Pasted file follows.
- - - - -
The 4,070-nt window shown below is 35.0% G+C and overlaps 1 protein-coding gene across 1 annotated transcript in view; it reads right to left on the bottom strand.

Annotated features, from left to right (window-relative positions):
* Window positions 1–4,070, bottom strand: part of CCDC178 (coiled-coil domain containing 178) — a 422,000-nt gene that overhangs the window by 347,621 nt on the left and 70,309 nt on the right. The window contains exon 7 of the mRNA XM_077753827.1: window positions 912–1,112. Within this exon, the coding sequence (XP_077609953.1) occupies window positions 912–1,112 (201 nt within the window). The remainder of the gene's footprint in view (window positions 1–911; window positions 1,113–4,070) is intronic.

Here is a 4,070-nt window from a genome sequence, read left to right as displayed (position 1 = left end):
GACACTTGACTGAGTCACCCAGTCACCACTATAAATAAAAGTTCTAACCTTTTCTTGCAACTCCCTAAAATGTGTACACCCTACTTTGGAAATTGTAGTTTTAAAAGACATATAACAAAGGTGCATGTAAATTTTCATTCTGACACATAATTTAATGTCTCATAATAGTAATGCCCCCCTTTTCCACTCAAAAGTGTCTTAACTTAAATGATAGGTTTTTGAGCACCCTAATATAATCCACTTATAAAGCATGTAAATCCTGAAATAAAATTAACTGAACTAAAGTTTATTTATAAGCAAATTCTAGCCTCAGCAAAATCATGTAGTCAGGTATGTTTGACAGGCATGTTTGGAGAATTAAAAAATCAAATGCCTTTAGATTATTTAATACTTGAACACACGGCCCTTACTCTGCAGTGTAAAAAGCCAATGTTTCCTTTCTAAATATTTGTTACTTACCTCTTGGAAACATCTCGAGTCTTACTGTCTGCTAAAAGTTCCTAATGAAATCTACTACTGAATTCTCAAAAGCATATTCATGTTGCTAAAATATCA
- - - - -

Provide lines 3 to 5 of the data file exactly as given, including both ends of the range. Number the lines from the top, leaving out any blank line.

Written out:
* Window positions 1–4,070, bottom strand: part of CCDC178 (coiled-coil domain containing 178) — a 422,000-nt gene that overhangs the window by 347,621 nt on the left and 70,309 nt on the right. The window contains exon 7 of the mRNA XM_077753827.1: window positions 912–1,112. Within this exon, the coding sequence (XP_077609953.1) occupies window positions 912–1,112 (201 nt within the window). The remainder of the gene's footprint in view (window positions 1–911; window positions 1,113–4,070) is intronic.

Here is a 4,070-nt window from a genome sequence, read left to right as displayed (position 1 = left end):
GACACTTGACTGAGTCACCCAGTCACCACTATAAATAAAAGTTCTAACCTTTTCTTGCAACTCCCTAAAATGTGTACACCCTACTTTGGAAATTGTAGTTTTAAAAGACATATAACAAAGGTGCATGTAAATTTTCATTCTGACACATAATTTAATGTCTCATAATAGTAATGCCCCCCTTTTCCACTCAAAAGTGTCTTAACTTAAATGATAGGTTTTTGAGCACCCTAATATAATCCACTTATAAAGCATGTAAATCCTGAAATAAAATTAACTGAACTAAAGTTTATTTATAAGCAAATTCTAGCCTCAGCAAAATCATGTAGTCAGGTATGTTTGACAGGCATGTTTGGAGAATTAAAAAATCAAATGCCTTTAGATTATTTAATACTTGAACACACGGCCCTTACTCTGCAGTGTAAAAAGCCAATGTTTCCTTTCTAAATATTTGTTACTTACCTCTTGGAAACATCTCGAGTCTTACTGTCTGCTAAAAGTTCCTAATGAAATCTACTACTGAATTCTCAAAAGCATATTCATGTTGCTAAAATATCA